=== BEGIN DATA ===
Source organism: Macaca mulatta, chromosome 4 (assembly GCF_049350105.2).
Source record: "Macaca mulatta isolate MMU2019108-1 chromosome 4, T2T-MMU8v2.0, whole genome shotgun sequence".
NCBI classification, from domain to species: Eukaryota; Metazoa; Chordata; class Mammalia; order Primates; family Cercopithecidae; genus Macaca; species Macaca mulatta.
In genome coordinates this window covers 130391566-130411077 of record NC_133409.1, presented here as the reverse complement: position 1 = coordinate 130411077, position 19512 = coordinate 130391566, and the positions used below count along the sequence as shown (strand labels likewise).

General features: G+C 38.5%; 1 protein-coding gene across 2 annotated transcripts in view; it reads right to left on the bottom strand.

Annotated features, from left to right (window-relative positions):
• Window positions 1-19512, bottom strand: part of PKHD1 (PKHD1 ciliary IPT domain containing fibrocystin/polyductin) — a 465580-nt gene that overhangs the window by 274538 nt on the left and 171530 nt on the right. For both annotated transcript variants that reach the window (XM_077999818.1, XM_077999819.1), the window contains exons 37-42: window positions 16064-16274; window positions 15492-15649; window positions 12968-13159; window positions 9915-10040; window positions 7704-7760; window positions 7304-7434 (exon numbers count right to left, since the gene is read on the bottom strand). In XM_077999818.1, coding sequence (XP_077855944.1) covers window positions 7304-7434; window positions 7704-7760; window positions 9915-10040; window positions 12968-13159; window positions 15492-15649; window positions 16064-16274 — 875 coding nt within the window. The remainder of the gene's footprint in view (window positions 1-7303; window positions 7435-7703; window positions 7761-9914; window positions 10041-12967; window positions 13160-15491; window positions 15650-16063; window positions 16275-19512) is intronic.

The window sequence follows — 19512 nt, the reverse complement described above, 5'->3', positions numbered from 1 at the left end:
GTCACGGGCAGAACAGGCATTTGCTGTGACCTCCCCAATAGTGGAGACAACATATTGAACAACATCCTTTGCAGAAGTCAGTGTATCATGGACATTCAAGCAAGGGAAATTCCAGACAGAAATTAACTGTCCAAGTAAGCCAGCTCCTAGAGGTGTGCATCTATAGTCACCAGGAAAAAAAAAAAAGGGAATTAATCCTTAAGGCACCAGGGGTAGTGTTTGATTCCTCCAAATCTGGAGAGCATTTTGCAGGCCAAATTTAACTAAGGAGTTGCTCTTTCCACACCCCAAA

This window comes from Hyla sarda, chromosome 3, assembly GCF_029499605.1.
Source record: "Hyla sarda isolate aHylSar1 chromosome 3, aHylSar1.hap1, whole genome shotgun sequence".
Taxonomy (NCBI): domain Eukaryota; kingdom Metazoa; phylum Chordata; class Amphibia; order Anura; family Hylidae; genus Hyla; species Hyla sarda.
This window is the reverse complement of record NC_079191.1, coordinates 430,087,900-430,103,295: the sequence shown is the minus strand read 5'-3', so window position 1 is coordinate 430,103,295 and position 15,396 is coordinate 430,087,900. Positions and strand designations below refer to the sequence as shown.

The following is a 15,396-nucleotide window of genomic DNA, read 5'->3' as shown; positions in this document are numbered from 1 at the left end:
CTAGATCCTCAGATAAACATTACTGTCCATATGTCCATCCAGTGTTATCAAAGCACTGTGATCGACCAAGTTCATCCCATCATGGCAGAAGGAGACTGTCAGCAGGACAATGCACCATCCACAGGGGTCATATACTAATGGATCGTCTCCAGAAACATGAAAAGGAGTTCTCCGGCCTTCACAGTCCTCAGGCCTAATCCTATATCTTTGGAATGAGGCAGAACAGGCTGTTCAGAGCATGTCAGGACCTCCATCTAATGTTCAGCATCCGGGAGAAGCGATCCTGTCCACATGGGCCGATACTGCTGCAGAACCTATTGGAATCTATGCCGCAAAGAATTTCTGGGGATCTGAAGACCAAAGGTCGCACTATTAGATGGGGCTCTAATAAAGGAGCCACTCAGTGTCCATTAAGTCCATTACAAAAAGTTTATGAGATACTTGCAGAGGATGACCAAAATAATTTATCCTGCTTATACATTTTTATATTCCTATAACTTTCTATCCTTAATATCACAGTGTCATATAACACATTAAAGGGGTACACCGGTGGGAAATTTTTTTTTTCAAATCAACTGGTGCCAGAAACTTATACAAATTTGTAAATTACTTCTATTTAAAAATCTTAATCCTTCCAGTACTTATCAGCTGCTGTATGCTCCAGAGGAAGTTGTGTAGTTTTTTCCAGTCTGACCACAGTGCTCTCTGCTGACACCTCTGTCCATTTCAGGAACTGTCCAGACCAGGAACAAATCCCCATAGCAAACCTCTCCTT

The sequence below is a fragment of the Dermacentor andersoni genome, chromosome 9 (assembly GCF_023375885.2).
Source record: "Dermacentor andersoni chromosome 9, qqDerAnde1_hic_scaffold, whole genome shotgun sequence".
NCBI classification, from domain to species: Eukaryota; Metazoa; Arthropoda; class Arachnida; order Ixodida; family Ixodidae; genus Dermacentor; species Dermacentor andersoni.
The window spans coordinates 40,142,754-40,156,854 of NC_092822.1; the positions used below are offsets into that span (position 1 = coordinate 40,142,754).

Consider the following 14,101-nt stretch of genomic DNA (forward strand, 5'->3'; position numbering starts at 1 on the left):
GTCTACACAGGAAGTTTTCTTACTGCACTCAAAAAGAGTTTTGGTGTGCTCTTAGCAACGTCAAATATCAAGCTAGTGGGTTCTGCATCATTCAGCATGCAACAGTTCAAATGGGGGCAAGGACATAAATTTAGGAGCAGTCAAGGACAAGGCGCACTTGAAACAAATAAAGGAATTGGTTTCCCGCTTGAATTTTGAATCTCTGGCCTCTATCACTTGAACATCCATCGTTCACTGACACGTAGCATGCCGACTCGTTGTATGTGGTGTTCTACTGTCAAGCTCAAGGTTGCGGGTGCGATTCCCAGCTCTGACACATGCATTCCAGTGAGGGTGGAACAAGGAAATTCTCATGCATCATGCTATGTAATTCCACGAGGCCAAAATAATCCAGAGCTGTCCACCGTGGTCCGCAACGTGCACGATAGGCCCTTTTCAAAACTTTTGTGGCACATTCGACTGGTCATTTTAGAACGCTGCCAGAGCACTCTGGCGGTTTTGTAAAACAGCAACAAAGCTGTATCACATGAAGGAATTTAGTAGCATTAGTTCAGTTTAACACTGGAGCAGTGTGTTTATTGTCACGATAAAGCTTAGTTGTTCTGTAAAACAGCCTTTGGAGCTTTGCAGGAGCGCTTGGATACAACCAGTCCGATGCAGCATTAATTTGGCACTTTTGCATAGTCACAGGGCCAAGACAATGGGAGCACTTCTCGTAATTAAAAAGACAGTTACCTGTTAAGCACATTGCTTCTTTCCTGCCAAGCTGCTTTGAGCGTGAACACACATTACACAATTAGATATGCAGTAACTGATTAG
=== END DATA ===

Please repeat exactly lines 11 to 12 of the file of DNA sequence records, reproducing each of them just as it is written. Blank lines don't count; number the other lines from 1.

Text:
Source record: "Hyla sarda isolate aHylSar1 chromosome 3, aHylSar1.hap1, whole genome shotgun sequence".
Taxonomy (NCBI): domain Eukaryota; kingdom Metazoa; phylum Chordata; class Amphibia; order Anura; family Hylidae; genus Hyla; species Hyla sarda.